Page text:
Dispelling Myths About Social Security
The symposium gave Max Richtman, president and chief executive of the National Committee to Preserve Social Security and Medicare, another opportunity to dispel the myths that program is doomed to go bankrupt.
He said Social Security will remain solvent for 22 years and that the 77-year-old program is not contributing to the national deficit. Richtman pointed to a May 31 report by the Social Security trustees that said if lawmakers take action to phase in changes to the program, they can minimize adverse impacts on vulnerable populations, including lower-income workers and people already dependent on program benefits.
One way to strengthen Social Security, Estes said, is for Congress to consider adjusting the payroll tax cap that limits all contributions to 6.2 percent for people earning more than $117,000. Today, billionaires, including Bill Gates and Warren Buffet, contribute the same amount of taxes to Social Security as those workers who earn that income.
Richtman urged the audience to get informed, especially young people who he quipped, “think they’re more likely to see a UFO than Social Security.”
He also asked people to call on their representatives to support Congresswoman Linda Sánchez’s legislation, Social Security Equality Act of 2012 (HR 4609), which would amend the Social Security Act to provide same-sex couples benefits that heterosexual couples get. The bill will be reintroduced in Congress. Today, it has 100 co-sponsors.
Historically, Congress has consistently improved and strengthened the Social Security Act to extend its reach beyond the original legislation. As a result of these changes, Richtman noted, workers’ spouses, children and the disabled are now eligible to receive benefits in their own right. The Act now covers millions of additional Americans who were originally excluded rom coverage, including domestic workers and agricultural workers.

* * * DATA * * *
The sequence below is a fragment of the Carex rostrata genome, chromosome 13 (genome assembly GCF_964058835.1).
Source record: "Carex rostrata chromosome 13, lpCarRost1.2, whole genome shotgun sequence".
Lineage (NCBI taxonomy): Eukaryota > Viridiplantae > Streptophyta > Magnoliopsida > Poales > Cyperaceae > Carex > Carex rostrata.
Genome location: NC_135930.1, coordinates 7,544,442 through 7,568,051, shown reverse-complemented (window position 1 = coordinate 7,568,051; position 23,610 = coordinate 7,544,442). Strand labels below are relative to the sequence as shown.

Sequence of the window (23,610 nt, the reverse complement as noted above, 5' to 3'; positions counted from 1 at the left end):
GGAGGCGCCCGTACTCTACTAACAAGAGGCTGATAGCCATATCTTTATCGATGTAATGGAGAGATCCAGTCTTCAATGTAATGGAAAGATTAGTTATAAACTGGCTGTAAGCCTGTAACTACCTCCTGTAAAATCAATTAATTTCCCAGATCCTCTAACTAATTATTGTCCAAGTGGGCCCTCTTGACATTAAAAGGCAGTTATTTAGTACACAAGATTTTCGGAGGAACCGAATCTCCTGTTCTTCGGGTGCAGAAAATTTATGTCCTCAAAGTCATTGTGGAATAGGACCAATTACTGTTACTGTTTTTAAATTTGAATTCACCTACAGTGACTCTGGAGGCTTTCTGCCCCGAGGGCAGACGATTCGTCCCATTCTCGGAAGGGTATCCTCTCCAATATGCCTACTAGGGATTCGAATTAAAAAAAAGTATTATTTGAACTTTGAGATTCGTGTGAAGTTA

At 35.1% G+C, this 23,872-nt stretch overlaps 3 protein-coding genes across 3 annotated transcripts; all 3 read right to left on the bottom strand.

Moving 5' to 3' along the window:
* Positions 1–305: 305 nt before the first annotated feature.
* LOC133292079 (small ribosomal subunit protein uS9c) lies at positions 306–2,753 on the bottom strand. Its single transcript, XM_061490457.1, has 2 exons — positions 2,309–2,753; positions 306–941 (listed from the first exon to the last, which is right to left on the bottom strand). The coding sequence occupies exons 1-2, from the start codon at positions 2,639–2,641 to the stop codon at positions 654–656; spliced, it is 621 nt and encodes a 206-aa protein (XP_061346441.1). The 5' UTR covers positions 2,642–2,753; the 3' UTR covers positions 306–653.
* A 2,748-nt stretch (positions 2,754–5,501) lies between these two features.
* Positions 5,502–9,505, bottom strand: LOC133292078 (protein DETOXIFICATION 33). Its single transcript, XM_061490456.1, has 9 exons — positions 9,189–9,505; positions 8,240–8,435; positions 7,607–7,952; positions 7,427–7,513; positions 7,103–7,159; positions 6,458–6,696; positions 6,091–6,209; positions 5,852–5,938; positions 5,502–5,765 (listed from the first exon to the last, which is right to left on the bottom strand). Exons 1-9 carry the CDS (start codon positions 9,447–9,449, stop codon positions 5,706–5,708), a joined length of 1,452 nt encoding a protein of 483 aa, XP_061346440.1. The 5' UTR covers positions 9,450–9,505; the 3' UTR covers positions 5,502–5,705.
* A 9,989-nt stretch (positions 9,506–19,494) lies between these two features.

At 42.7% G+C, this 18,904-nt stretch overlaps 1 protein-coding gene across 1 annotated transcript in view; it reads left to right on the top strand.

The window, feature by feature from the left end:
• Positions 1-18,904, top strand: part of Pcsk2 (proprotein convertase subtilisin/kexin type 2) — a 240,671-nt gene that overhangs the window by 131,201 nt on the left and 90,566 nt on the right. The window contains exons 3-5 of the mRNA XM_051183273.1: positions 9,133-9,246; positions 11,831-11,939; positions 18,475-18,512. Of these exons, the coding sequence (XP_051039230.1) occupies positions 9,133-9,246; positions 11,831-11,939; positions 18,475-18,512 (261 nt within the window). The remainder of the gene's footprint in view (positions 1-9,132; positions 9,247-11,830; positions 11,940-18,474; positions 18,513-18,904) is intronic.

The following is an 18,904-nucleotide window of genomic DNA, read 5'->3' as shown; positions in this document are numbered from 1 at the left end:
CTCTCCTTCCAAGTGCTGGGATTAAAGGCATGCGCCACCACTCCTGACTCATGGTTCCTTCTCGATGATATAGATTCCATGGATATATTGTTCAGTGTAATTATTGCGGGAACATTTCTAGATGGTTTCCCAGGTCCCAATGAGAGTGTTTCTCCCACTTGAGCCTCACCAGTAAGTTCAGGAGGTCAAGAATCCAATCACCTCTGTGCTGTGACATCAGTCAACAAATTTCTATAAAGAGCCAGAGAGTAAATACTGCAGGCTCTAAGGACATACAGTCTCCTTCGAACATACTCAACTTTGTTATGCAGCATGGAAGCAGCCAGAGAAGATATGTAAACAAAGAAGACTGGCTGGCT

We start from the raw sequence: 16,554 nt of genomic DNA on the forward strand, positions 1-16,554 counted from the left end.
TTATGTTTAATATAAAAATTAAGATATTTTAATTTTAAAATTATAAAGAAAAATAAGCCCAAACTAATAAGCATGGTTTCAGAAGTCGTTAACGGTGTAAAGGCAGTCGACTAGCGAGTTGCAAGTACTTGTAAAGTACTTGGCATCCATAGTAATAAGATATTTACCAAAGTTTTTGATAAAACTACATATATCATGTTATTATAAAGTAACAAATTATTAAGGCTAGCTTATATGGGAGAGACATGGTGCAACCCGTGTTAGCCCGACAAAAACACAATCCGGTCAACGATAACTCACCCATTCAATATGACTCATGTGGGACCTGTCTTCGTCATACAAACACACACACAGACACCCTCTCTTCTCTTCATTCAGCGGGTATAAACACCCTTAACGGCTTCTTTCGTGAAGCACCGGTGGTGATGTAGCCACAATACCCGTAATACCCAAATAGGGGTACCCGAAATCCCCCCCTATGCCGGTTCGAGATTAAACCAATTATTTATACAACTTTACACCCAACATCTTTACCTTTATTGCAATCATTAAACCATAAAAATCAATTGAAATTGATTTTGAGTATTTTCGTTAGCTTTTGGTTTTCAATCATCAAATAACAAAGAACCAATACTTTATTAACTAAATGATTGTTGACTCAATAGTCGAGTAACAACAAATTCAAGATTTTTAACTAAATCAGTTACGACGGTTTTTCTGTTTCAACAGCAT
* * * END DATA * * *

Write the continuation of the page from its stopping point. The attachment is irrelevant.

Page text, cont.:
Facing Discrimination and Sexism
Panelist Seth Kilbourn, executive director of Openhouse, a nonprofit, community-based organization that provides housing and other services to San Francisco’s LGBT seniors, says the nation’s 1.6 million LGBT seniors – a population that is expected to grow to 3 million by 2030 – face more challenges than their heterosexual peers.
Seth Kilbourn, left, executive director of Openhouse and a panel expert at the
symposium on Social Security Inequities for LBGT families, answers questions
after the event from audience member John Lam.
Systematic discrimination, coupled with the lack of uniform relationship recognition among states, increases the risk of poverty for same-sex couples, their children and the growing number of LGBT seniors, Kilbourn said.
The rate of poverty among America’s aging population ranges from 4.6 percent among heterosexual couples, 4.9 percent for gay couples and 9.6 percent for lesbian couples, he added, attributing sexism to the last statistic.
Estes emphasized the problem of sexism. The last report Estes co-authored titled, “Breaking the Social Security Glass Ceiling,” (PDF) concluded that women rely on Social Security as the primary source of their financial well-being in retirement.
“Social Security is all of our issue,” Estes said, noting that the LGBT community alone can’t bear the burden of defending it. “It is an earned benefit, but it’s also a social contract and we’re all in this together.”
Photos by Susan Merrell